Legislature(2013 - 2014)SENATE FINANCE 532
03/28/2014 09:00 AM Senate FINANCE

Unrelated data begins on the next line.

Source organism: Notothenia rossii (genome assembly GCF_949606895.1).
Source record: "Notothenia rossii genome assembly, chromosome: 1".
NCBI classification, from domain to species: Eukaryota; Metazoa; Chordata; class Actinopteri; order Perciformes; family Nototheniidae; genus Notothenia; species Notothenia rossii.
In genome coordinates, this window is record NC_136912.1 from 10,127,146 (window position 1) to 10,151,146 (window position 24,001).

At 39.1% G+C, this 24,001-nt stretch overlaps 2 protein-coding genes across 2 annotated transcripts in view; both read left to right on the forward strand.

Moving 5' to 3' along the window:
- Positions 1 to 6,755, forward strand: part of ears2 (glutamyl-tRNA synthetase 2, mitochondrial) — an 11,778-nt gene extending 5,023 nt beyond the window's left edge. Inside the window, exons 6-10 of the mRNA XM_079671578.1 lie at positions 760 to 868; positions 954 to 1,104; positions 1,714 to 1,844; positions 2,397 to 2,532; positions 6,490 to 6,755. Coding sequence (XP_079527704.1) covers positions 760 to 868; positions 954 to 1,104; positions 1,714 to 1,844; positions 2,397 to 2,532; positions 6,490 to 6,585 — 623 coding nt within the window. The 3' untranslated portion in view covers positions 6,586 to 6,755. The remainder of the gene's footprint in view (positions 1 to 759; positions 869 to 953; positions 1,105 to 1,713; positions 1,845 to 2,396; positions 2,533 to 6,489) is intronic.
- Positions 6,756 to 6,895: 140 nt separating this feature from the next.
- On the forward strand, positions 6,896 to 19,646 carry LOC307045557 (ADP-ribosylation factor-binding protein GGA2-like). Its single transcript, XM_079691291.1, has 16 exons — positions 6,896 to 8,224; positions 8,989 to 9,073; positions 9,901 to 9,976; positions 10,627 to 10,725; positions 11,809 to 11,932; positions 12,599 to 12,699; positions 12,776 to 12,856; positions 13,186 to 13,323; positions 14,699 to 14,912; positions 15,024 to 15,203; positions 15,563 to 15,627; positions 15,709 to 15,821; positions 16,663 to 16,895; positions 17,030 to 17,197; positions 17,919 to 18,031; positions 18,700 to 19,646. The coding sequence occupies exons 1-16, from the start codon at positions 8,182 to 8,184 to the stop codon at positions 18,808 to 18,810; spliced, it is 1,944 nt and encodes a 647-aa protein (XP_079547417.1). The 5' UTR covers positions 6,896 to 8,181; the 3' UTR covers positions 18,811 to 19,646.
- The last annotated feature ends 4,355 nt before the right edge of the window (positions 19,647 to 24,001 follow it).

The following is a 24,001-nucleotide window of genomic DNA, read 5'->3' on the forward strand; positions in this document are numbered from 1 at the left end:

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SENATE BILL NO. 168 "An Act establishing the petroleum engineering research for hydrocarbon optimization grant program and fund in the University of Alaska." 2:42:25 PM JOHN CHESHIRE, UNDERGRADUATE RESEARCH ASSISTANT, PETROLEUM DEVOLOPMENT LABORATORY, UNIVERSITY OF ALASKA FAIRBANKS, (UAF) discussed the PowerPoint, "Alaska North Slope (ANS) Conventional and Unconventional Oil and Gas (Resource Characterization and Development" (copy on file). Mr. Cheshire highlighted slide 23, "Alaska's Heavy Oil Resources." What is heavy oil? •Flows like syrup •More dense than conventional oil Where is it found in Alaska? •On North Slope near conventional deposits •Shallower depth than conventional oil How much is there? •24 - 33 billion barrels What's the challenge? •High viscosity makes the oil difficult to produce economically Mr. Cheshire discussed slide 24, "Enhanced Recover of Heavy Oil." Methods: •Water Flood •Low cost •Implemented on the Alaska North Slope (ANS) •Poor recovery efficiency •Thermal •Injection of steam heats oil, helping it flow more easily •Arctic environment makes steam injection on ANS difficult •Solvents •Mix with oil causing it to flow more easily •Carbon dioxide and light hydrocarbons are typical solvents •Could be available on ANS with gas sales •Research ongoing Mr. Cheshire highlighted slide 25, "Carbon Dioxide Content of ANS Gas." He stated that the slide represented the structure of typical ANS gas. He stated that 12 percent of the gas was carbon dioxide, which must be removed from the gas before it could be sold. Mr. Cheshire looked at slide 26, "Research Background." Co-Chair Kelly asked for a description of the slide. Mr. Cheshire replied that the slide was related to the phased behavior. When carbon dioxide was injected into the gas it could form a second liquid phase. The oil reservoir mostly held oil, water, and gas. If carbon dioxide was injected the heavy crude oil would be pushed to the bottom. He stressed that the research was intended to showcase actual experiments rather than simulators to determine how the oil behaved underground. Mr. Cheshire highlighted slide 27, "Conclusions." He stressed that it was an ongoing research project, but the process was moving the state closer to putting a different kind of oil in the Trans Alaska Pipeline System (TAPS), and recovering other types of gas from ANS. Mr. Cheshire displayed slide 28, "Future Research." He shared that the continuation of the research would move the state closer to properly characterize and understand the oil in order to economically produce the oil 2:47:01 PM Co-Chair Kelly understood that there was 12 to 13 percent carbon dioxide in ANS gas. He shared that there would be a gas treatment plant to remove the carbon dioxide. He wondered if the use of the carbon dioxide produced value to the state. Mr. Cheshire responded that producers must be near a carbon dioxide source. He felt that there may be synergy among the products. Senator Bishop wondered if the carbon dioxide was considered a carbon. Mr. Cheshire replied that it was carbon dioxide. Senator Bishop wondered if Alaska would be available for carbon credits from the federal government. Mr. Cheshire replied that he did not know the details of that program. Senator Dunleavy wondered if carbon credits for taking carbon out of the atmosphere. Senator Bishop indicated in the affirmative. Co-Chair Kelly stated that he did not think the program would qualify for carbon credits, because there was no removal of carbon from the atmosphere. 2:50:25 PM THOMAS POLASEK, UNDERGRADUATE RESEARCH ASSISTANT, PETROLEUM DEVOLOPMENT LABORATORY, UNIVERSITY OF ALASKA FAIRBANKS, discussed slide 29, "Alaska Heavy Oil Resource." Heavy oil resource overlies existing fields Oil is present in multiple reservoir zones Total: 24 - 33 Bbbls oil in place Mr. Polasek highlighted slide 30, "Permafrost Thaw and Subsidence." As hot fluids or steam are put through the wells, it would increase the rate of thaw. Normal oil wells produce oil at approximately 150 degrees Fahrenheit. The heat that would be applied would be at 600 Fahrenheit. Mr. Polasek discussed slide 31, "Permafrost Thaw and Subsidence." Depending on the soil, the soil would be greatly disrupted by the thawing. The friction of the soil on the well could cause the wells to bend a small amount. The uneven settling could also destroy the infrastructure at the surface. Mr. Polasek looked at slide 32, "Ice Content and Upper Permafrost Soils." The picture on the left showed the dark areas as ice, so there would be great shifting. The right hand side showed ice pout, so there may not be shifting in that area. Mr. Polasek discussed slide 33, "Ice Content Upper Permafrost Soils." The pictures showed how the strength and integrity of the soil could degrade if melted. Mr. Polasek highlighted slide 34, "Experimental Equipment." The focus of his research was to determine how to keep the heat inside the wells. The slide outlined their work. Mr. Polasek discussed slide 35, "Project Objectives." •Collect data to analyze how best to protect current and future wells •Acquire empirical data for tuning permafrost thaw computer simulations •Gain lessons learned for future research using frost cell equipment 2:55:05 PM Mr. Polasek looked at slide 36, "Project's Current Progress." He stated that the slide showed the frost cell inside of a refrigerated room; the students collecting silt from the Army's Cold Regions Research Lab permafrost tunnel; and installing the miniature casings into the cell, which demonstrates the size of the block of soil for the research. Mr. Polasek highlighted slide 37, "Project's Current Progress." The slide shows photos of the process of loading the cell. The wires were the different heat sensors that were inserted in the soil with another layer of silt on top of the wires. The miniaturized tubing represented the rings in the oil wells. Each one of the tubes was now sitting inside the casing, so the fluids would be flooded between the two tubes. The wires were intended to accurately monitor the heat traveling through the wells. The two wells on the right were vacuum-insulated tubes, to mimic the vacuum-insulating tubing that could be put inside the wells. Mr. Polasek discussed slide 38, "Impacts on Future Alaska North Slope Oil Production." 1. Estimated 24 - 33 billion barrels of heavy oil, much of it is inaccessible without thermal EOR 2. One step closer to unlocking access to heavy oil on Alaska's North Slope Co-Chair Kelly wondered surmised that the 24 to 33 billion barrels of oil was under current infrastructure. Mr. Polasek agreed. Mr. Polasek looked at slide 39, "Future Work." 1. More complex/multilayered models. UAF is the first to do this type of physical modeling. 2. Further research into geomechanical forces on scaled down wells 3. Collaboration with Alaska's energy industry Co-Chair Kelly shared that there were hundreds of thousands of trillions of cubic feet of natural gas in the earth. He asked that Mr. Patil discuss the existing potential resource on ANS, and the resource that would be underneath existing infrastructure. SHIRISH PATIL, DIRECTOR, PETROLEUM DEVELOPMENT LABORATORY, UNIVERSITY OF ALASKA FAIRBANKS, looked at slide 3, "ANS Heavy Oil and Gas Hydrate Resources." He testified in support of SB 168. He stated that the slide showed a cross- section of the ANS measured oil fields. The two blue areas were the methane hydrate resource that sits under or near the existing infrastructure. The red color was the free conventional gas, which was where the potential pipeline would bring the gas to market. Co-Chair Kelly asked for information regarding timing of the project, because Alaska was currently only producing light oil. Mr. Patil replied that there was research regarding throughput for TAPS at roughly 550,000 barrels per day, and was rapidly declining. While other methods were considered for extracting more oil from ANS, the light oil production was declining. He felt that the heavy oil production would not go as quickly as desired. If the carbon dioxide from measure gas sales was not available, the gas must be sequestered. The development of heavy oil was critical to move the oil through TAPS. Heavy oil, light oil, and natural gas development was an optimization issue that one must see as timing crucial. 3:02:50 PM Co-Chair Kelly stated that this was the first time he had heard that gas production must occur to assist in the development of heavy oil. Mr. Patil stated that, though there will be gas sales, the gas must be used to inject into Prudhoe Bay to maintain the reservoir pressure to extract more oil. Senator Bishop wondered if the bottom right picture was from BP's heavy oil project. Mr. Patil replied in the affirmative. Senator Bishop asked if BP had stopped their heavy oil project. Mr. Patil responded that there was still some production from that project. He stressed that there were some limitations in how much production could be from the heavy oil. Mr. Patil looked at slide 18, "The Gas Hydrate Resource Pyramid." He noted the different, important layers that must be permeated in order to reach the resource including arctic sandstones, deep-water sandstones, non-sandstone marine reservoirs with permeability, massive surficial nodular hydrate, and marine reservoirs with limited permeability. Mr. Patil spoke to slide 19, "Gas Hydrate Production Modeling." He stated that the research used many tools that represented the different aspects of ANS. Mr. discusses slide 20, "Barrow Gas Hydrates (Opportunity?)" Research Objective - To simulate natural gas production from gas hydrate reservoir accounting for gas hydrate dissociation phenomena. - To forecast and optimize natural gas production with precise reservoir management Goals - Perform a study on production variance depending on different wellbore designs. - Predict production behavior in planned wells. 3:08:54 PM Mr. Patil highlighted slide 21, "GTL: The Gel Strength Problem." The slide showed a simulation that related to gas to liquids transportation, but also applied to the throughput in TAPS. He stressed that the flow would stop, if the outside temperature drops. Mr. Patil discussed slide 40, "Oil & Gas Related R&D at UAF Synergies, Partnerships (University, State Govt., Federal Govt., and Industry)." •Phase Behavior, Asphaltene Precipitation- Viscous/ Heavy Oil •Chemical Flooding and Conventional EOR •Wettability and Improved Oil Recovery •Chemical & Microbial Characterization- Viscous Oil •Methane Hydrates •CBM- Rural Energy Applications- Ft. Yukon •Novel Ceramicrete Technology for the Arctic •Carbon Sequestration •GTL Transportation Workforce Development New Reserves to Declining Production Economic Development Mr. Patil highlighted slide 44, "Partnership for Economic Development." He stressed that all of the graduates had 100 percent placement success. Mr. Patil looked at slide 55, "PDL-Established Research Partnerships." The chart showed the placement success in the various partners in the industry. Mr. Patil displayed slide 56, "Recent NETL-DOE Funded Oil & Gas Related R&D at UAF Synergies, Partnerships (University- Federal Govt., State Govt., Industry, Non Profits)." He stated that the federal funding for oil and gas research was recently zeroed out, so the state needed to invest in research in the universities. He restated his support for SB 168. 3:13:31 PM ROBERT HALL, SELF, WASILLA (via teleconference), testified in support of SB 168. He stated that creating a targeted department was beneficial to Alaska's economy. He felt that recent oil and gas legislation had created benefits to oil and gas development. He remarked that the challenges for oil and gas development on the North Slope were very unique, and unlike other oil and gas fields. 3:15:54 PM AT EASE 3:16:04 PM RECONVENED SB 168 was HEARD and HELD in committee for further consideration.